But while there are no more great Empresses, this is not the end of women's role in the history of the Samurai. There are a number of great historical wives and mothers to Emperors, and until the 13th Century at least, women retained equal inheritance rights, even if they could not hold the Imperial throne. In the 12th Century it was Hojo Masako, widow of Minamoto Yoritomo who brought the Hojo regents to power. Masako - like many samurai widows - became a Buddhist nun on her husband's death, but her influence remained so strong that she became known as the general in the nun's habit. It was also a Minamoto's wife, Tomoe Gozen, who was one of Japan's most celebrated female warriors.

Through the course of Japanese history, the lot of women declined considerably from these heady days. During the Sengoku Jidai, the chief importance of women was in political marriages. Once in their husband's household however, it would be a woman's duty to spy on him for her family, placing her in an awkward and potentially dangerous position. Samurai wives would be responsible for raising children in the traditions of their class and family. They would also have control of the household finances, but this was primarily because commerce was considered beneath a samurai himself. A samurai woman would also learn to fight, but only in defence of her home.

By this time, equal rights were a thing of the past. Only men inherited, and adultery was defined as a wife sleeping with another man; a husband could only commit adultery with another man's wife. A samurai wife was expected to show the same loyalty to her husband as he did to his daimyo; as phrased in Nitobe Inazo's 1905 study of Bushido, she would annihilate herself for him, that he might annihilate himself for the daimyo. The shorthand was that the wife should act as though nothing but duty to her husband mattered to her.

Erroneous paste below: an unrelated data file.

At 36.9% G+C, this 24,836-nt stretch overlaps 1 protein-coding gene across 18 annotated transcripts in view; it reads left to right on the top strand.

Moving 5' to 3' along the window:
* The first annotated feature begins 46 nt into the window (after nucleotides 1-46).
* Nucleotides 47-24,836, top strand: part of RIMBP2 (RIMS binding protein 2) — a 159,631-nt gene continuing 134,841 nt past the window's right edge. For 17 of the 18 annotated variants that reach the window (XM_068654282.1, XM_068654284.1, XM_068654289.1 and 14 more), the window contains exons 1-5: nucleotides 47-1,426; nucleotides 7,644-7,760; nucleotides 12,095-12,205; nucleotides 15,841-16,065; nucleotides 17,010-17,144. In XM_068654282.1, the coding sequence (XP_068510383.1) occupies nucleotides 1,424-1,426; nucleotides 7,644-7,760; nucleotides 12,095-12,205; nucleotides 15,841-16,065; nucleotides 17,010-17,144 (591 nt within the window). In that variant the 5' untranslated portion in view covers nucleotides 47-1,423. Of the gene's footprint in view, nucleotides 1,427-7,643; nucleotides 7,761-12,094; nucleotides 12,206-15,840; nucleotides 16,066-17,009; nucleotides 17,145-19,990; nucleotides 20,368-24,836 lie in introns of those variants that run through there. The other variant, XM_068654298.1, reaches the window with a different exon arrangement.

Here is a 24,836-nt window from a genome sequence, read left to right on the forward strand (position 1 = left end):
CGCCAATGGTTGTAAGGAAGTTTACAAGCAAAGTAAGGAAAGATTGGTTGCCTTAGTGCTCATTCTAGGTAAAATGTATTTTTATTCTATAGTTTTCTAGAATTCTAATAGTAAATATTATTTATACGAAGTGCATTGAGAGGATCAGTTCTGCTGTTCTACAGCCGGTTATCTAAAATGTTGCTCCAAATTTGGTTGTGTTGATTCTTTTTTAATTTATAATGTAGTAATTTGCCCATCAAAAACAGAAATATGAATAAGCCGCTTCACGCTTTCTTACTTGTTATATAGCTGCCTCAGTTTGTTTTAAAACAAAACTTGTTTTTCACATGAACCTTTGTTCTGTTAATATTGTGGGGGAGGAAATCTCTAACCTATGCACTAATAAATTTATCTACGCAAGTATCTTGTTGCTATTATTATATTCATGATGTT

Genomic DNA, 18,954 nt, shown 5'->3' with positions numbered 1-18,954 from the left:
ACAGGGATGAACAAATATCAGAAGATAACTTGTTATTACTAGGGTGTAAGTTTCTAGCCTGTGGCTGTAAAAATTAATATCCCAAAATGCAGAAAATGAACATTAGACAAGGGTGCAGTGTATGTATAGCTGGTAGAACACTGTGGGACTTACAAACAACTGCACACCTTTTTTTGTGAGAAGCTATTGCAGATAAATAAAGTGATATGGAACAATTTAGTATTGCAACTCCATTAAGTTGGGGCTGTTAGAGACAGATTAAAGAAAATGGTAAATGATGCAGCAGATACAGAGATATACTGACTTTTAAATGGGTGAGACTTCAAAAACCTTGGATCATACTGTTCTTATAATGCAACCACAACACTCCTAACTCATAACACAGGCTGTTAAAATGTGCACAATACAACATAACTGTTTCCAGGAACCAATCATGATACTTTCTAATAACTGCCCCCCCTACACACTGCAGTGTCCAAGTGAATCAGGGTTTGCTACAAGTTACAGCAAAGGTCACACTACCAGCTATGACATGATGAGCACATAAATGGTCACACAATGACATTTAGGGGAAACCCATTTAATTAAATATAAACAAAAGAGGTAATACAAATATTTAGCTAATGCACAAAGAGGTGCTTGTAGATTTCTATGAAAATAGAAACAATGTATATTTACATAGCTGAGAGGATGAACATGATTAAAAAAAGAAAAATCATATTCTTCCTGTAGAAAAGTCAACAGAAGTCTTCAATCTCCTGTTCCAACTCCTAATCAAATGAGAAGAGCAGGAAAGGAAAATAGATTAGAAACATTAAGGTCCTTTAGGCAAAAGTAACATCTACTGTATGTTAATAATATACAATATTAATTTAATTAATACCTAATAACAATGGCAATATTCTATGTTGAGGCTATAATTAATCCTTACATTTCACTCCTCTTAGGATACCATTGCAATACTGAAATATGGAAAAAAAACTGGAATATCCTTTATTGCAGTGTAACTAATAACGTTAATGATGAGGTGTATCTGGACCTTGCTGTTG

Still, a wife's lot was better than that of a concubine, who would be held to the same degree of loyalty, but treated little better than a servant; an unmarried daughter might expect little less. In the event of a samurai's death, the women of his household might also be expected to commit ojigi, a form of Sepuku ritual suicide for a woman, in which she would thrust a knife through her throat.

From the 17th Century, women seem to have been regarded as essential for the production of children, but precious little else. Many writers of the time held that a man can never truly love a woman, and based on this principle a growing cult of homosexuality (as an institutionalised, rather than a personal sexuality) arose in the period, despite official condemnation. In particular, sexual relationships between a master and pupil seem to have become commonplace among the samurai class, and the importance of women in the life of men to have been further sidelined as a mere distraction.

Tales of women of courage and power continue up to the Meiji Restoration, but are far more scattered than in early history. Most common are women dying bravely in defence of their home, or sacrificing life, honour or dignity for the sake of her husband. A late example is Nakano Takeko, who distinguished herself in combat, wielding a naginata (a bladed polearm) in defence of a beleaguered Shogunist stronghold during the Meiji Restoration. She was finally shot in the chest, and asked her sister to decapitate her to avoid the disgrace of capture.

1This is currently a matter of great debate in Japan as the child of the Crown Prince is a female.